News By/Courtesy: Vidisha Gupta | 08 Apr 2020 12:04pm IST

HIGHLIGHTS

  • Section 12 of the CrPC
  • Yamunabai Anantrao Adhav vs. Anantrao Shivram Adhay & Anr.
  • Dwarika Prasad Satpathy vs. Bidyut Prava Dixit & Anr.

Section 125 of the Criminal Procedure Code(Cr.PC) provides for order for maintenance of wives, children and parents. The proceedings under this section are not punitive. The object is not to punish a person for neglect to maintain those whom he is bound to maintain. The section provides only a speedy remedy by a summary procedure to enforce liability in order to avoid vagrancy. The provisions of Chapter IX Cr.P.C. should be liberally construed as the primary object is to give social justice to women and children and to prevent destitution distribution and vagrancy by compelling those who can support those who are unable to support themselves. These provisions provide a speedy remedy to those who are in distress. They are intended to achieve this social purpose. This section gives effect to the natural and fundamental duty of a man to maintain his wife, children and parents so long as they are unable to maintain themselves. Its provisions apply and are enforceable whatever may be the personal law by which the persons concerned are governed.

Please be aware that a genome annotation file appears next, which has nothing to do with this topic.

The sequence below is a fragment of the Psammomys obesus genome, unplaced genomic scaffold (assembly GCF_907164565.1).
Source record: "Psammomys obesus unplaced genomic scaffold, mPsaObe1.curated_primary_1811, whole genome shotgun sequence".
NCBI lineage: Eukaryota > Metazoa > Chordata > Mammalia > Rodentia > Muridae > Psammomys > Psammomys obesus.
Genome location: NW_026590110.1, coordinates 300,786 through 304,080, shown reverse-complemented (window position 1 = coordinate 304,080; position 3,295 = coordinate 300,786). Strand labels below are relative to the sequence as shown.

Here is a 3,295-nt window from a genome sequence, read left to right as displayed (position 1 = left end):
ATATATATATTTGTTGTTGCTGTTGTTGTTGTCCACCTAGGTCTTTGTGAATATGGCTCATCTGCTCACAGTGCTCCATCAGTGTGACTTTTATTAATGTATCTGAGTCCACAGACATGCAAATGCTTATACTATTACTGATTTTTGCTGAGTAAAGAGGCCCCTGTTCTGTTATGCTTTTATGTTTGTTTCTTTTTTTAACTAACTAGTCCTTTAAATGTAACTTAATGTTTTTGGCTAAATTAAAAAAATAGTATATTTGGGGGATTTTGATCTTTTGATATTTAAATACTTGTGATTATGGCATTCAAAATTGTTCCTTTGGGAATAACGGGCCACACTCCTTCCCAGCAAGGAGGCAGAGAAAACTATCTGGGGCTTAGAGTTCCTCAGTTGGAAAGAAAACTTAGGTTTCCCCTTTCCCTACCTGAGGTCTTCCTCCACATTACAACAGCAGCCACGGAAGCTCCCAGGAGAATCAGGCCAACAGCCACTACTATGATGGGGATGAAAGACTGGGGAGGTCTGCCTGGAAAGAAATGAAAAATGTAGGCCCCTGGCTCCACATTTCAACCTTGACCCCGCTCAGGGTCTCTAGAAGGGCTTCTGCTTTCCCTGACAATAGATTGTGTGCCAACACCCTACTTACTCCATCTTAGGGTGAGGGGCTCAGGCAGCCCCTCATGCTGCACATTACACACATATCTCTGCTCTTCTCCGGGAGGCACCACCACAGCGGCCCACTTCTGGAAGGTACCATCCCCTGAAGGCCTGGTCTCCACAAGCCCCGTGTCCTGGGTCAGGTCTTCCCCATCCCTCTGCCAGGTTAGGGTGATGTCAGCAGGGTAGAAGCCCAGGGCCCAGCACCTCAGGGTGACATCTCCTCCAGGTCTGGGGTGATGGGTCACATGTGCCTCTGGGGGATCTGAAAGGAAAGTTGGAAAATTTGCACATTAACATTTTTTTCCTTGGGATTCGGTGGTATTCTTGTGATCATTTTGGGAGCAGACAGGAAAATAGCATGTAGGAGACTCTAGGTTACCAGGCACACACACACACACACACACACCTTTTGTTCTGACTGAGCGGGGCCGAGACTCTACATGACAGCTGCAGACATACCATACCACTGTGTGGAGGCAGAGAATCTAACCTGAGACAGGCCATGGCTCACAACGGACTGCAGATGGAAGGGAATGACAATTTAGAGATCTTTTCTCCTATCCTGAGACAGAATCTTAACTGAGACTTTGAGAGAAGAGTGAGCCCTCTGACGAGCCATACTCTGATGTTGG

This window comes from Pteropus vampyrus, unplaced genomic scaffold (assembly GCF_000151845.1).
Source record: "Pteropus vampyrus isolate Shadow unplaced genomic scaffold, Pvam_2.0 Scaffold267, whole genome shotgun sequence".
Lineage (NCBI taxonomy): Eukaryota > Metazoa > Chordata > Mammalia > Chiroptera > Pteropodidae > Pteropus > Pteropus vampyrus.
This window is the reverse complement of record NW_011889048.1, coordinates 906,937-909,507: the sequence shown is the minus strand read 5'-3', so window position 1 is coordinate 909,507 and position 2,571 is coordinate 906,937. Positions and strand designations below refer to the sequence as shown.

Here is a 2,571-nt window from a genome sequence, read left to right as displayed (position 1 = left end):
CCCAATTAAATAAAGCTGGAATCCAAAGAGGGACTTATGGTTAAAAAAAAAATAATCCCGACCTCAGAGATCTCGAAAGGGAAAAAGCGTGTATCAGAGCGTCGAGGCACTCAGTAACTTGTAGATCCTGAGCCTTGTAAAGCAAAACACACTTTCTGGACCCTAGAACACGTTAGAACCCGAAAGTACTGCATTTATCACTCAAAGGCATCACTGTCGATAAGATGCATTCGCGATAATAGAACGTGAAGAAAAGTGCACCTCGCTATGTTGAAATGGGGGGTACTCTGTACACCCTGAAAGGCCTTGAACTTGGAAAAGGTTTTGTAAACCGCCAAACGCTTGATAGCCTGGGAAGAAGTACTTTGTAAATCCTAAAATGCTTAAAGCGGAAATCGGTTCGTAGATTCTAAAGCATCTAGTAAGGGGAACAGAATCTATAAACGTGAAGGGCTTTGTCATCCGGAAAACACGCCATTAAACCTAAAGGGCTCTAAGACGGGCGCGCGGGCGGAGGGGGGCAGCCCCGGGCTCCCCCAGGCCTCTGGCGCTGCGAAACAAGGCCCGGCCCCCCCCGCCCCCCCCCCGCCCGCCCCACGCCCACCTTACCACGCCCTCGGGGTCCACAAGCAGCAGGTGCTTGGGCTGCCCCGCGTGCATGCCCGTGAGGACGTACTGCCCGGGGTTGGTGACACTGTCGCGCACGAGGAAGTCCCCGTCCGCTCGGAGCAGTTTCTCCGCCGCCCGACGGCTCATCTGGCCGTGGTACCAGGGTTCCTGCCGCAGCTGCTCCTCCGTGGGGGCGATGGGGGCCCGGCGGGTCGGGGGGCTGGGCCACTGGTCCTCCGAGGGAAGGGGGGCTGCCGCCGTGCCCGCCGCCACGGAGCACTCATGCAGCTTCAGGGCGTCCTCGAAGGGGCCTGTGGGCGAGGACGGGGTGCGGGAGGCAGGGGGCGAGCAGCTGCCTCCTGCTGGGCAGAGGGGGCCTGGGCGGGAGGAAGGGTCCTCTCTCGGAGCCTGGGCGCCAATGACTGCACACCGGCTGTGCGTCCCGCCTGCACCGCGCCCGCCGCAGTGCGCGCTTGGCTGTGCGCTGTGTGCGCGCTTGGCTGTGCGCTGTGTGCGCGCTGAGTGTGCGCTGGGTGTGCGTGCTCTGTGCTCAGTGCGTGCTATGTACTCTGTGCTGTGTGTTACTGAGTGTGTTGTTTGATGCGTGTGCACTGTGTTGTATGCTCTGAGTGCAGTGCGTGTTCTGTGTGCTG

Section 125 of the Code of Criminal Procedure is an economic umbrella that makes provisions for maintenance to be provided to divorced wives to help them to maintain and support themselves both during and at the conclusion of Divorce Proceedings.

The essential object of the provision of law is to help improve the economic condition and alleviate the status of divorced and neglected wives who are unable to support themselves. Section 125 is a secular provision governing maintenance laws across all personal laws. No conflict may arise between the provisions in any personal laws and the CrPC since the provision works parallel to all personal laws. The Supreme Court has held that the maintenance rights of a wife cannot be limited by personal laws. Maintenance provision under Section 125 is not treated as a means to punish the husband but as a means to ensure support for the estranged woman who is unable to support herself.

Section 125 also makes provision for such circumstances in which the wife is no longer eligible to receive the maintenance amount:

  • When the wife is living in adultery
  • When the wife has refused to live with her husband without sufficient means
  • When the husband and wife have separate and have decided to live separately by mutual consent
  • When the competent Court rules that no maintenance must be awarded  
  • When the wife remarries after the divorce, the maintenance amount stands cancelled from the date of such marriage